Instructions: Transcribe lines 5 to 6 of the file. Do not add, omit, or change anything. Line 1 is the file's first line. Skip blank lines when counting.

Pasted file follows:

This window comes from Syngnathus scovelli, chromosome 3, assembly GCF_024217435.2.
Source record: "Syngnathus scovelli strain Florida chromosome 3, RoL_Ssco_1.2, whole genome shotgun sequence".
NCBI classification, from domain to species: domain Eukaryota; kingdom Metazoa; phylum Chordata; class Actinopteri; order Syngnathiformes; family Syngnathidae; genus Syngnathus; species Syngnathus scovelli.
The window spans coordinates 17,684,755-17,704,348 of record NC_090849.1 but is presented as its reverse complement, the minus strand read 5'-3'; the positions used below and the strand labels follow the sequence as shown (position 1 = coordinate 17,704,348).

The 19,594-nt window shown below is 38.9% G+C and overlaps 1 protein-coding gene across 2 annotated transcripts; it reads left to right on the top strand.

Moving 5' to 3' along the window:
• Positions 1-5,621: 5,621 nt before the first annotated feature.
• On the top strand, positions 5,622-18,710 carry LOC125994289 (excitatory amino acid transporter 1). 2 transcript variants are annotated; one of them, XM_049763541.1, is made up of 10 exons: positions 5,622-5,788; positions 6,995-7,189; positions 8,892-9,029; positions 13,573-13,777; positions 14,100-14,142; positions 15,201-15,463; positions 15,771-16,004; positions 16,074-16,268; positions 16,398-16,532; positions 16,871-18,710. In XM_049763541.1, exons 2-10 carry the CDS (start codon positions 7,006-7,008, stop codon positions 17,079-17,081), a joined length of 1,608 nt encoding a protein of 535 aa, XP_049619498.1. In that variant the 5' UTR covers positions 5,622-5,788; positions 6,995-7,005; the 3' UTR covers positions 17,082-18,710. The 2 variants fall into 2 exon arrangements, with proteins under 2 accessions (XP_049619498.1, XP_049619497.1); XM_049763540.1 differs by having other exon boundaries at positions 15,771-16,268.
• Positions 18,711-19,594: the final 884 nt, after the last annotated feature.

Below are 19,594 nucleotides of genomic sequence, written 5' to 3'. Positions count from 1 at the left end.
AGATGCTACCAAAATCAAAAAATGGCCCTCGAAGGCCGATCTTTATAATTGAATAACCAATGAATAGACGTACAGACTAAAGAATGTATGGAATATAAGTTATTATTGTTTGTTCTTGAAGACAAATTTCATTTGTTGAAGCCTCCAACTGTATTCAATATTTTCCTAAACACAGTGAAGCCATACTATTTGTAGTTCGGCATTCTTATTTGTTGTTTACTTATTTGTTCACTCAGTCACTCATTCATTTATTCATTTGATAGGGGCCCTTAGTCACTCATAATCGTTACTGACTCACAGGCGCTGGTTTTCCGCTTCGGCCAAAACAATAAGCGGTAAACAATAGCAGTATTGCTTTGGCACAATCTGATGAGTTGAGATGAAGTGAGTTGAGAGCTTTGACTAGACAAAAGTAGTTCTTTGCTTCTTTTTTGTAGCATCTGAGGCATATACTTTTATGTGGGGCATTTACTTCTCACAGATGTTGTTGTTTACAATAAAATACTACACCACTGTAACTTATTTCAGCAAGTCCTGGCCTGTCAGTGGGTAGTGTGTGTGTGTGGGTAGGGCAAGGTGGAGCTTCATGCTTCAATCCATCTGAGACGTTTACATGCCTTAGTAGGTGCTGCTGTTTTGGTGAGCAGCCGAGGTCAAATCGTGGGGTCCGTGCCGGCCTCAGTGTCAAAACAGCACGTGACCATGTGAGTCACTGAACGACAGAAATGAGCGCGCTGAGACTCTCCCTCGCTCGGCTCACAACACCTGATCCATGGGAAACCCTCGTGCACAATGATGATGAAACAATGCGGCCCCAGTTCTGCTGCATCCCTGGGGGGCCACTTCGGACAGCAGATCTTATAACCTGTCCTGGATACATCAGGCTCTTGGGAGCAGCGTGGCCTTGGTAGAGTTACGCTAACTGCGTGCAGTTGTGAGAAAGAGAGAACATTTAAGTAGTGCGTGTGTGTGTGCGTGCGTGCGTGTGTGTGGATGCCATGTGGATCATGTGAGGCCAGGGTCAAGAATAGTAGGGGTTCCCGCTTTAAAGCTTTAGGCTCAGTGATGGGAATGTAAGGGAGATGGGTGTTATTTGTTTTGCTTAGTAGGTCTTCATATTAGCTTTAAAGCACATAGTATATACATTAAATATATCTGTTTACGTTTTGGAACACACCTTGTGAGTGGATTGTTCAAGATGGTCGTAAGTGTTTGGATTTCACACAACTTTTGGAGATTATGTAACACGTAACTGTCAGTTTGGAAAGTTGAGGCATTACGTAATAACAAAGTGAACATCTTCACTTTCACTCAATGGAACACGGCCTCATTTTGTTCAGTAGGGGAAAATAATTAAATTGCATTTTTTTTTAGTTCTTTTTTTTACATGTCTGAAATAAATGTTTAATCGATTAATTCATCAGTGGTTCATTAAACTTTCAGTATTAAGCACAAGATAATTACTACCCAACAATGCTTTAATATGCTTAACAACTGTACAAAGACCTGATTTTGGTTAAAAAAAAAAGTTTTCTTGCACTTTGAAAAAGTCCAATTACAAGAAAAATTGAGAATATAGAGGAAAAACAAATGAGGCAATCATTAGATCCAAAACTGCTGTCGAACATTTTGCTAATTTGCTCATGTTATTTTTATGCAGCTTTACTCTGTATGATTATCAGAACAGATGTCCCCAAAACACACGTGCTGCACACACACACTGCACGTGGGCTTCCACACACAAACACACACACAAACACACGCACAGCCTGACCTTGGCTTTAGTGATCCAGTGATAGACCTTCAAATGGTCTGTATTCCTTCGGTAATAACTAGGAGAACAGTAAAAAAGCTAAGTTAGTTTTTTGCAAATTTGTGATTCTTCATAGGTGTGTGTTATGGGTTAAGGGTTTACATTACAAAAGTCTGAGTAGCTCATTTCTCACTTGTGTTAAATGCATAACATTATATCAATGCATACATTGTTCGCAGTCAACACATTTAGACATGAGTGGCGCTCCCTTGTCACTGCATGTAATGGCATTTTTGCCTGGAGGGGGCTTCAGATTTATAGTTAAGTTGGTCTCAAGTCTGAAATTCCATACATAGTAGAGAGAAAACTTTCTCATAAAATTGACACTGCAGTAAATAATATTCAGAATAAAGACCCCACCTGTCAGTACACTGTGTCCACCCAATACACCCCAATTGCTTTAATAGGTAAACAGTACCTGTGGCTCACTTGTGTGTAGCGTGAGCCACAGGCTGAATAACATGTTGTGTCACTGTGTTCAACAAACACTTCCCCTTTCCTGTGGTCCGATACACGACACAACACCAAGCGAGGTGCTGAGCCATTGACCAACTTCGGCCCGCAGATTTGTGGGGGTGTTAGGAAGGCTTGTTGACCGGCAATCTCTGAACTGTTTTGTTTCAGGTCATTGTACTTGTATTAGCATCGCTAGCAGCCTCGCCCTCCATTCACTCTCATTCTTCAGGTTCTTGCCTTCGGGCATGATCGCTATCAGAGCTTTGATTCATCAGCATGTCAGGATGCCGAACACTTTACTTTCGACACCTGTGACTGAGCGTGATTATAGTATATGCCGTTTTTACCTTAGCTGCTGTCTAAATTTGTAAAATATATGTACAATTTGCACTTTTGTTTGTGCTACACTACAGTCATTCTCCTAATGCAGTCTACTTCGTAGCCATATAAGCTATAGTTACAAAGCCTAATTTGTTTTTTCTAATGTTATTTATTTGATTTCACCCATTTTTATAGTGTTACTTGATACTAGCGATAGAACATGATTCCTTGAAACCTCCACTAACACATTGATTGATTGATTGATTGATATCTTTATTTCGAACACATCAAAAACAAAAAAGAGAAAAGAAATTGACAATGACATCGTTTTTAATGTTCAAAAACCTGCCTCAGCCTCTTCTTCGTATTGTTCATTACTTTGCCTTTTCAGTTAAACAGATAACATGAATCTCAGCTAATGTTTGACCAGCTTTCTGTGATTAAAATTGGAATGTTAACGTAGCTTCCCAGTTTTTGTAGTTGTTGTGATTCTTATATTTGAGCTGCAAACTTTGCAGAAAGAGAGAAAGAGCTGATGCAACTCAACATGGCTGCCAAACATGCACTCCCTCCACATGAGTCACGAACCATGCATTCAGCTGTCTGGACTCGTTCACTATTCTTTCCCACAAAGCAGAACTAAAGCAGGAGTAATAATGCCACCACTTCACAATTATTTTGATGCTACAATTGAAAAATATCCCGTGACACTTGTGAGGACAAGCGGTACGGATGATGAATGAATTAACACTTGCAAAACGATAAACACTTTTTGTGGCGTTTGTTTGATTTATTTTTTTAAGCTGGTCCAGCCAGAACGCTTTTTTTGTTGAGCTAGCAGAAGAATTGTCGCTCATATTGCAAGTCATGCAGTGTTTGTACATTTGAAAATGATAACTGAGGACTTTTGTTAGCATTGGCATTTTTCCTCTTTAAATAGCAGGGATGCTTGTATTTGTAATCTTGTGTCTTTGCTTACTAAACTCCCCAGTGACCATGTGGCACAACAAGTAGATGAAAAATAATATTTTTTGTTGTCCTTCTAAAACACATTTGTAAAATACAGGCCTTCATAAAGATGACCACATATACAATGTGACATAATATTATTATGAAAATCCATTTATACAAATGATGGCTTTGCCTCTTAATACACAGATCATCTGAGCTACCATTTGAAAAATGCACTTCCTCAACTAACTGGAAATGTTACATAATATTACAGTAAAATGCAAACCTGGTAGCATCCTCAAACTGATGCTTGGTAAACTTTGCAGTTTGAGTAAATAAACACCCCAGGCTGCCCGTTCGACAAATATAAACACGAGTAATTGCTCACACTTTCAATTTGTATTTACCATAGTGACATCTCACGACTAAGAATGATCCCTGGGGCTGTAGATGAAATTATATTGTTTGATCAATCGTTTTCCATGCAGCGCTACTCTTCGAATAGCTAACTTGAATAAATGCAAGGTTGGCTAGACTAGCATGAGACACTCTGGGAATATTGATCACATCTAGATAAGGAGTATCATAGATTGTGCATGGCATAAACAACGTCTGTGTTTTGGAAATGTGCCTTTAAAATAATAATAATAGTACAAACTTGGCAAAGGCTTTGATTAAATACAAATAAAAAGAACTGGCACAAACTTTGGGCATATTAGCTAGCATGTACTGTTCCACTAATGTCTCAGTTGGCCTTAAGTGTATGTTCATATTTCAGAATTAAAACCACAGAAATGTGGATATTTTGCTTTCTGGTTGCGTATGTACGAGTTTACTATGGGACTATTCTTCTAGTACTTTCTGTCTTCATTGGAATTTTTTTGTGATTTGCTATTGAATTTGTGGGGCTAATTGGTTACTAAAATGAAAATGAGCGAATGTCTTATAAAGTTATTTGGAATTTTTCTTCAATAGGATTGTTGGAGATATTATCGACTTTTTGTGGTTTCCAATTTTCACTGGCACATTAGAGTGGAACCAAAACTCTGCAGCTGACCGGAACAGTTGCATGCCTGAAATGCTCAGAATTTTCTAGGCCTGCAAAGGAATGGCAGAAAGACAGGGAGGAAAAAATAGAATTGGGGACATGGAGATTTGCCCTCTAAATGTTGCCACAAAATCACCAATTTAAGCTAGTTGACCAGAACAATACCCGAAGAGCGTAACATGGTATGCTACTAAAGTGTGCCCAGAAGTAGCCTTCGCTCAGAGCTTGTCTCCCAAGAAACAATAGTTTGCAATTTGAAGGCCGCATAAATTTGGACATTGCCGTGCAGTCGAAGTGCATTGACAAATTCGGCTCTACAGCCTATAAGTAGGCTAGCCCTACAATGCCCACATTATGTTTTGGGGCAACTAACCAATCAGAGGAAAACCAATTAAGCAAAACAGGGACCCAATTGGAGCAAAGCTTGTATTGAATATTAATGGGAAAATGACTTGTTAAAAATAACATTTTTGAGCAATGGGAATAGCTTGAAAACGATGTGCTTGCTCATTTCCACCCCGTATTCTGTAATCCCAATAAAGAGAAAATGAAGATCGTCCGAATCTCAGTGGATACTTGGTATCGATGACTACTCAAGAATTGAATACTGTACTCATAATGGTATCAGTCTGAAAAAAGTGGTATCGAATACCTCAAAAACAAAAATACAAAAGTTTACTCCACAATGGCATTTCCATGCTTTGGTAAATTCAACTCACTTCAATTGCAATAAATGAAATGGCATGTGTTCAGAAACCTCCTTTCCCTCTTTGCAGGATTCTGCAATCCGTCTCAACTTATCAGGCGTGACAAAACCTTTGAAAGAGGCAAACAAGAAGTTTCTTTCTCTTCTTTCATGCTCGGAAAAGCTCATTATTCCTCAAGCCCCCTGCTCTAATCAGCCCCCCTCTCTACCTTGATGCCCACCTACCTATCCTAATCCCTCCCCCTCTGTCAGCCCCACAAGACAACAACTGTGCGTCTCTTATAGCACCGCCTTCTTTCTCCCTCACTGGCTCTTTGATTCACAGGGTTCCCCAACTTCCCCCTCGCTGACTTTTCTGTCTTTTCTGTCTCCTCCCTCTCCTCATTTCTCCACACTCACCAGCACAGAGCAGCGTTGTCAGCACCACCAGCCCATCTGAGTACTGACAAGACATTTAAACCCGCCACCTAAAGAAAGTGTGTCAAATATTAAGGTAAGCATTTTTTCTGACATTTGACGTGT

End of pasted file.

The 19,594-nt window shown below is 38.9% G+C and overlaps 1 protein-coding gene across 2 annotated transcripts; it reads left to right on the top strand.

Moving 5' to 3' along the window: